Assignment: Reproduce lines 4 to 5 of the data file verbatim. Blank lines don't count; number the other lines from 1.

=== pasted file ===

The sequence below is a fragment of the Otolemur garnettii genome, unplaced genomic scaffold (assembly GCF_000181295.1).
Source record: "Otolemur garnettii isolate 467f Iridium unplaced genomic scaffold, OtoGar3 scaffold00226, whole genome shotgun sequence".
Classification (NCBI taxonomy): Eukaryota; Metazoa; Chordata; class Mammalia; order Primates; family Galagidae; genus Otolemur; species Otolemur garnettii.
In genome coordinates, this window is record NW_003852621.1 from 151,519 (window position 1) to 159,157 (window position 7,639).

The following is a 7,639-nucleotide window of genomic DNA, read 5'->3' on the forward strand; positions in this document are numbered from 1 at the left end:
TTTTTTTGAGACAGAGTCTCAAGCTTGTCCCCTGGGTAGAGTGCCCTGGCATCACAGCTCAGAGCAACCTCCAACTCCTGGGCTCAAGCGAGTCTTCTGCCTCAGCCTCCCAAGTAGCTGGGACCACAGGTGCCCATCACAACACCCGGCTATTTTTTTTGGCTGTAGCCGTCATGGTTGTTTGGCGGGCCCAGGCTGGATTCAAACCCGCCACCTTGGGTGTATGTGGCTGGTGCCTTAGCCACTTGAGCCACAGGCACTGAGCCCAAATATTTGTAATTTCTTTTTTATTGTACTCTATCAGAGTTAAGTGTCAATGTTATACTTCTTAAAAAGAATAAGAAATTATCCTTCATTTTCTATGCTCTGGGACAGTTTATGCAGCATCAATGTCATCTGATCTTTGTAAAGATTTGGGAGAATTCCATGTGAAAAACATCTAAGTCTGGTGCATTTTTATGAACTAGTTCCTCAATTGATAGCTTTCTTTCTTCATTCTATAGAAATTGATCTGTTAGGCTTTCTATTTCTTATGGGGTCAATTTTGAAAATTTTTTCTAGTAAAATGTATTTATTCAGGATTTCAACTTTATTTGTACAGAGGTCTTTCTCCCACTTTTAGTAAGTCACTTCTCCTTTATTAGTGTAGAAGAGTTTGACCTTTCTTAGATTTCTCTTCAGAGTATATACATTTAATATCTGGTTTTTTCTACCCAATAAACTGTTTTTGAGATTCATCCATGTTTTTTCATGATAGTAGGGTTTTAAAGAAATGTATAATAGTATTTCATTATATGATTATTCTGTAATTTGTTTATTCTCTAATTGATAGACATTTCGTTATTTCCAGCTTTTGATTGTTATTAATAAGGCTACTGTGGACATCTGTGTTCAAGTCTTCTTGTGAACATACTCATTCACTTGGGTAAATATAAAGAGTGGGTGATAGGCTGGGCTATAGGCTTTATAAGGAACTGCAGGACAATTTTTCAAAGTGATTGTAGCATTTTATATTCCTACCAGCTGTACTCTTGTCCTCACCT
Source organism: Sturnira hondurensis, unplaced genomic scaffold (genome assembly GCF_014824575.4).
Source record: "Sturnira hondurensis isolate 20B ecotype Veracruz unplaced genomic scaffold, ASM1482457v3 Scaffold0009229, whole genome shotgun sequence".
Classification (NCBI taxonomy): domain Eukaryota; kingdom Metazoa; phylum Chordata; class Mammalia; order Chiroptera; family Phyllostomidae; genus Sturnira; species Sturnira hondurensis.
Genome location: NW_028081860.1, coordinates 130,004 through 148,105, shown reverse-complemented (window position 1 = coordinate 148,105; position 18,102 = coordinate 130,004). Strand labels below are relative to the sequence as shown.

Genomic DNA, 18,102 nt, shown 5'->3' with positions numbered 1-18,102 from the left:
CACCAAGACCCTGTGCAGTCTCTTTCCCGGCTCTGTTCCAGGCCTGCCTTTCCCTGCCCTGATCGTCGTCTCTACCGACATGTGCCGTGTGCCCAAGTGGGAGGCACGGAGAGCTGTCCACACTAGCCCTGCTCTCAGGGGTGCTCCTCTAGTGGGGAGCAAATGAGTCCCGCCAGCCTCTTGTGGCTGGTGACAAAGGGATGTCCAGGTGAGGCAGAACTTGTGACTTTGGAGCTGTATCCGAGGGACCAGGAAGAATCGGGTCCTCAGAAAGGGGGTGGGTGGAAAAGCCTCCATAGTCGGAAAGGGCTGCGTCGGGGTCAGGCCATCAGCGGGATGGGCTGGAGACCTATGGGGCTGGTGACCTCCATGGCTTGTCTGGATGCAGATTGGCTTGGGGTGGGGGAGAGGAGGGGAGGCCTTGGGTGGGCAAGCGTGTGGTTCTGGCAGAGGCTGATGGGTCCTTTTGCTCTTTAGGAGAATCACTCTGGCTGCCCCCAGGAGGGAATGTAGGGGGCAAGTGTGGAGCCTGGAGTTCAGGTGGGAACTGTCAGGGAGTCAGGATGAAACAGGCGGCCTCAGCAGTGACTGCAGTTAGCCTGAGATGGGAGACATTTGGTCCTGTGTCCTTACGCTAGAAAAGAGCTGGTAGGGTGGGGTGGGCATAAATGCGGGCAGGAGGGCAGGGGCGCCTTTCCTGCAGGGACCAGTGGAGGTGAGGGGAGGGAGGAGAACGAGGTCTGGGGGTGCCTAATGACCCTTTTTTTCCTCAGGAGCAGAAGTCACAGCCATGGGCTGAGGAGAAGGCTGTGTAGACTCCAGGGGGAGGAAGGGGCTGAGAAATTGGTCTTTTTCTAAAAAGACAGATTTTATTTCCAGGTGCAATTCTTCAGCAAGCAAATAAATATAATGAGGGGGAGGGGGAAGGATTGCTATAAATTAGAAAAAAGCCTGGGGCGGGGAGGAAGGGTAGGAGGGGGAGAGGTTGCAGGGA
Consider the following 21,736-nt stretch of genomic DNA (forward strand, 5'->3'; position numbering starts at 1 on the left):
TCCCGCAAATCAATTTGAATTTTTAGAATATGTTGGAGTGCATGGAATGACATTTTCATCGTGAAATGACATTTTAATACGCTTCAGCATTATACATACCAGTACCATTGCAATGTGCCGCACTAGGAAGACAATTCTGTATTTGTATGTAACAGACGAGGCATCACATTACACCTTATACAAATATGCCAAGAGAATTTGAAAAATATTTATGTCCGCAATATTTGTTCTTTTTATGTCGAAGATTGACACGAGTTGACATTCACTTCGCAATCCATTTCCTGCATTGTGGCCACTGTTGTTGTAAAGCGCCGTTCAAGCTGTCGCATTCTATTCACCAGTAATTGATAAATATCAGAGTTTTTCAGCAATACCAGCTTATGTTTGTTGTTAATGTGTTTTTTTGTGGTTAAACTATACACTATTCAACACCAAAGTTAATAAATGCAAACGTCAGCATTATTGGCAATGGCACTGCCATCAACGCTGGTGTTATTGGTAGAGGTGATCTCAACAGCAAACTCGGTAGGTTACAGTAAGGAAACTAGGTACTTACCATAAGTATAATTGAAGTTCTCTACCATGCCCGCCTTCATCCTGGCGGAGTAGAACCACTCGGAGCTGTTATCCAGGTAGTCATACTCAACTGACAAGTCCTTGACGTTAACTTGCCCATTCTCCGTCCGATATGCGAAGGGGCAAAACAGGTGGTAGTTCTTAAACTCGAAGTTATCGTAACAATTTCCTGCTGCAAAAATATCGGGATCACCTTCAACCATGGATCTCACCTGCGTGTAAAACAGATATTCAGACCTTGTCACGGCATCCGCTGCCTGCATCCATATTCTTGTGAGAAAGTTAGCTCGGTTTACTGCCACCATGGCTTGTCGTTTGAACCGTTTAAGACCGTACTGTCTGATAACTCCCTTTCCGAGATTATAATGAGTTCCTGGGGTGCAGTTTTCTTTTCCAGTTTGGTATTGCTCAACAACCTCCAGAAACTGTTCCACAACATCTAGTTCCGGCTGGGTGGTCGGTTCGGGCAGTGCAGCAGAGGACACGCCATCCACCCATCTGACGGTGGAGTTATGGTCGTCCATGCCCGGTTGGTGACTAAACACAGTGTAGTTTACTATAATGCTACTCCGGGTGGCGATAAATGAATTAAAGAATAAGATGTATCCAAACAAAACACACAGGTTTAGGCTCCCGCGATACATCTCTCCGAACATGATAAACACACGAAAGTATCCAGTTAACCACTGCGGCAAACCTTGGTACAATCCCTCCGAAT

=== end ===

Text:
In genome coordinates, this window is record NW_003852621.1 from 151,519 (window position 1) to 159,157 (window position 7,639).

The following is a 7,639-nucleotide window of genomic DNA, read 5'->3' on the forward strand; positions in this document are numbered from 1 at the left end: